Beach House

A house with an honest, refined nature by Studio 101 Architects at the headland of Port Phillip Bay that responds to the owner’s love for Scandinavian design.

The residents of this quiet, tree-lined road in one of Victoria’s coastal communities have had their peaceful world turned upside down. Since the demolition of an old asbestos cottage on the southern side of the street and the erection of a new house in its place, there has been a marked increase in traffic. For the family concerned – a couple and their two young sons, who live here permanently – the stream of people driving past to gawp at their new house has become something of a joke. Luckily, an automated, battened driveway gate keeps the curious from wandering in to take a closer look, but it doesn’t prevent them from craning their necks over the top to take snaps.

All this attention is flattering, concedes the house’s architect, Peter Woolard of Geelong-based practice Studio 101 Architects. “But more importantly, half of those people might never have looked at architecture before,” he says philosophically. “So if this project means that they start looking at it, talking and thinking about it, then that’s a great thing.”

The north-facing house is the boldest architectural expression in the street to date. It is also one of the few eye-catching contemporary houses in the small beachside town at the headland of Port Phillip Bay, so no wonder it is drawing crowds. It stands on a large, rectangular block of almost 900 square metres that slopes down from the southern rear boundary to the street frontage. The architects took advantage of the sloping site, slotting the rear end of the single-storey house into the hillside, close to the back fence. This created room for a double-car garage and a studio to be tucked underneath, separated from each other by the centrally positioned entry.

Clean lines and a limited material palette show a modernist influence.

Clean lines and a limited material palette show a modernist influence.

Image: Trevor Mein

From the street the house’s elevation is imposing. The main living area cantilevers out over the recessed garage, cocked on a slight angle to face due north and frame views into the canopies of large, old eucalypts fringing the block.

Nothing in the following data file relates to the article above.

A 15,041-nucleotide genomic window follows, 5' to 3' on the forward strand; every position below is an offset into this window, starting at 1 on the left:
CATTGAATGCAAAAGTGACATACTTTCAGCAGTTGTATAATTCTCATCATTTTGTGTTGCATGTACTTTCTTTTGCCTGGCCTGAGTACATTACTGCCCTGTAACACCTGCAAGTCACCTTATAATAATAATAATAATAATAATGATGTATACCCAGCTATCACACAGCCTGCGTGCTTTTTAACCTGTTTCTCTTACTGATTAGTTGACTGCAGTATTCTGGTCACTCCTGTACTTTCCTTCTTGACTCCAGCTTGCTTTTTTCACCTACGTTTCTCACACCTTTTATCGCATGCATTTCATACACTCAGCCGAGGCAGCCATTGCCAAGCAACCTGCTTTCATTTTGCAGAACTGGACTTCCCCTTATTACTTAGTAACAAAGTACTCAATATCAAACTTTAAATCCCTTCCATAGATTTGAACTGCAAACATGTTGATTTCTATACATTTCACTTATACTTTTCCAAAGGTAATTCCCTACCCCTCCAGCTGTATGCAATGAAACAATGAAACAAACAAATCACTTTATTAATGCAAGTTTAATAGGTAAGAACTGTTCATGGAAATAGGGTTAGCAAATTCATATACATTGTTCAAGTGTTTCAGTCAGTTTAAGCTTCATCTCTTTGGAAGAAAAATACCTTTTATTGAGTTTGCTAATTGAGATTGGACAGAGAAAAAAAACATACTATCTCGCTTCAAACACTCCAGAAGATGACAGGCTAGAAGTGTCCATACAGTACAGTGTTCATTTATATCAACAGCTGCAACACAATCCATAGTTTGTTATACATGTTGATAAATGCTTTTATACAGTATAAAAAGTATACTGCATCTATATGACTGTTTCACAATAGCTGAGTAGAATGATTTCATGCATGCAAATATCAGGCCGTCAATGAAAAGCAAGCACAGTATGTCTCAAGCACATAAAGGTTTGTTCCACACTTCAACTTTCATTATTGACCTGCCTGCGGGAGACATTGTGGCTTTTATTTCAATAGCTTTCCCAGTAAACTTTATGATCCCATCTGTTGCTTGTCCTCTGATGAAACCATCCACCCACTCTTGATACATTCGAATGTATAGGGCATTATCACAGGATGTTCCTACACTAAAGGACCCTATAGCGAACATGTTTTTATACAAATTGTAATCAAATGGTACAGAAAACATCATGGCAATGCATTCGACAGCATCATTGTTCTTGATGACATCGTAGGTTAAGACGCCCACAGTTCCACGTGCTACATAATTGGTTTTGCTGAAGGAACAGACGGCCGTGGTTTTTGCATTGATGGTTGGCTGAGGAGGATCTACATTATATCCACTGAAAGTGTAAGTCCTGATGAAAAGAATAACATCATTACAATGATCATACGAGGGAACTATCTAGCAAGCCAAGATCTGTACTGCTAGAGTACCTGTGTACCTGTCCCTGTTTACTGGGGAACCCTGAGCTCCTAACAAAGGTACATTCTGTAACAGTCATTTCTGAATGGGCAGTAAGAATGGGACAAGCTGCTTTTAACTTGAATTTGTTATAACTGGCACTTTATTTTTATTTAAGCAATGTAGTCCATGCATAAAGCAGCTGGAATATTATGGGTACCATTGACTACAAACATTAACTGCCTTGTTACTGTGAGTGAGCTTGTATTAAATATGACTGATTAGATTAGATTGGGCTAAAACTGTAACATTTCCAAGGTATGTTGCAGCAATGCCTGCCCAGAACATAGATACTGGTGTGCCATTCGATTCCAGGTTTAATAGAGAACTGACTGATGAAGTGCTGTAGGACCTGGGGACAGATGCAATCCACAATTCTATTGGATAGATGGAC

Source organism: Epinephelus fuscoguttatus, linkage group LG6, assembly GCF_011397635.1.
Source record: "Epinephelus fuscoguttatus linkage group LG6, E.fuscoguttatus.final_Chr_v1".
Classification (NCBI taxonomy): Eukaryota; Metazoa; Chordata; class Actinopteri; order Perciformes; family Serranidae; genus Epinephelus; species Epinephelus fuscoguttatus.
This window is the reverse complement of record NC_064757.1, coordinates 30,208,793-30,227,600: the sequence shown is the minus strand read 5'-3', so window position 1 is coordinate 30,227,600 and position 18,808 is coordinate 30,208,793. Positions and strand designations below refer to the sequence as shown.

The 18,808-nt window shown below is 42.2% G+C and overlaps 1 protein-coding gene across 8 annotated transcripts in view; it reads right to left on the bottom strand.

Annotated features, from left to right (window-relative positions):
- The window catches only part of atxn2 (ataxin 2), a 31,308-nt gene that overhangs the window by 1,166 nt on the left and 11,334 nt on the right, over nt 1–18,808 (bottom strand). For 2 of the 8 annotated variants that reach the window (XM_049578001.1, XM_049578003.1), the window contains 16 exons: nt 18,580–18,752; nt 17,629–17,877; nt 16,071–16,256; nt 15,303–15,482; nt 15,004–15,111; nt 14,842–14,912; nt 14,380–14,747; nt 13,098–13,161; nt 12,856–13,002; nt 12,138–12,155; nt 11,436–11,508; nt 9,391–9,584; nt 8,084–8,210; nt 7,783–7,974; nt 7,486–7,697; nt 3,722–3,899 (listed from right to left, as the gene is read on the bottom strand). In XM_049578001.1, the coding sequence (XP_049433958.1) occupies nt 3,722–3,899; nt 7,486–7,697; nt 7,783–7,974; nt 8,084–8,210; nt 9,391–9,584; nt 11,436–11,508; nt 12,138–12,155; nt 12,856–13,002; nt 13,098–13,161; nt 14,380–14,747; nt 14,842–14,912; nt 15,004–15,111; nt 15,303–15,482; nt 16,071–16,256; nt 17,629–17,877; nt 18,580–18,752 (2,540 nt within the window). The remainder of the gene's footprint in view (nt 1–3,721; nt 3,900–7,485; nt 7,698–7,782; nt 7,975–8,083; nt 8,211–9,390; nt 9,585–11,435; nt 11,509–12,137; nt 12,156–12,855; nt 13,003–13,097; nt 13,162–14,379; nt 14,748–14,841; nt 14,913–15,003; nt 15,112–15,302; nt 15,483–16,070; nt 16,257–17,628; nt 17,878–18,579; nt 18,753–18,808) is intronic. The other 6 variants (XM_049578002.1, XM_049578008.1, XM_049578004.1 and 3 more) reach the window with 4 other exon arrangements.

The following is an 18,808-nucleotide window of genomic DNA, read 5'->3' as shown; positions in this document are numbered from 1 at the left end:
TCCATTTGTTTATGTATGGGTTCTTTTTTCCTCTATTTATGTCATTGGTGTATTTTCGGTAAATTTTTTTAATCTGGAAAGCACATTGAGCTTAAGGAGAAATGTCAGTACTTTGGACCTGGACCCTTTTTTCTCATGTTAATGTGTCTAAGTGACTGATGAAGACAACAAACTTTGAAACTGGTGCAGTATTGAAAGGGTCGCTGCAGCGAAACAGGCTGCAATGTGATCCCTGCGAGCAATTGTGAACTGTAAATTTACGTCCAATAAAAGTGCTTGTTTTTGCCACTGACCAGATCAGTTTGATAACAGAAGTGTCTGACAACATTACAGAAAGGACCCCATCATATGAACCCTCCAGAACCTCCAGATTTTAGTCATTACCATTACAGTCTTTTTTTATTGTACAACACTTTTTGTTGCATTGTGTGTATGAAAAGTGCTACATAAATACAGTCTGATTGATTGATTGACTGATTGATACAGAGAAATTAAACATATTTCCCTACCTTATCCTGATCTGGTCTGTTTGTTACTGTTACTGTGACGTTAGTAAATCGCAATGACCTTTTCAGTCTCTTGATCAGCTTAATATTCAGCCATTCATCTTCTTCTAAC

“If we had put a deck on the front, there would have been issues of privacy,” says Peter. “Plus decks tend to be cluttered with outdoor furniture so that you lose the sense of floating and elevation when looking out from the house.” Instead, he put the deck between the primary living space (a combined kitchen, dining and living area) and the rumpus room at the rear. Wedged between the two, the central deck provides a sheltered, sunny outdoor area that acts essentially as an internal courtyard and third living space. This arrangement also maximizes winter sun penetration into both living rooms and facilitates easy cross-ventilation. “It allows the house to breathe,” says Peter.

Running through the house and the courtyard deck is a spine wall of blond concrete block that fulfils a number of functions. As well as providing thermal mass, it clearly separates the western living side of the house from the central corridor and the private sleeping and bathing wing that runs parallel to it, to the east. Starting outside as a two-storey element, the block wall borders one side of the primary living area, where it contains a fireplace as well as niches for built-in furniture. A bank of full-height joinery along the opposite side of the room houses food preparation areas and extra storage. When all the cupboard doors are closed, the kitchen virtually disappears.

A concrete block wall with a fireplace and niches for built-in furniture.

A concrete block wall with a fireplace and niches for built-in furniture.

Image: Trevor Mein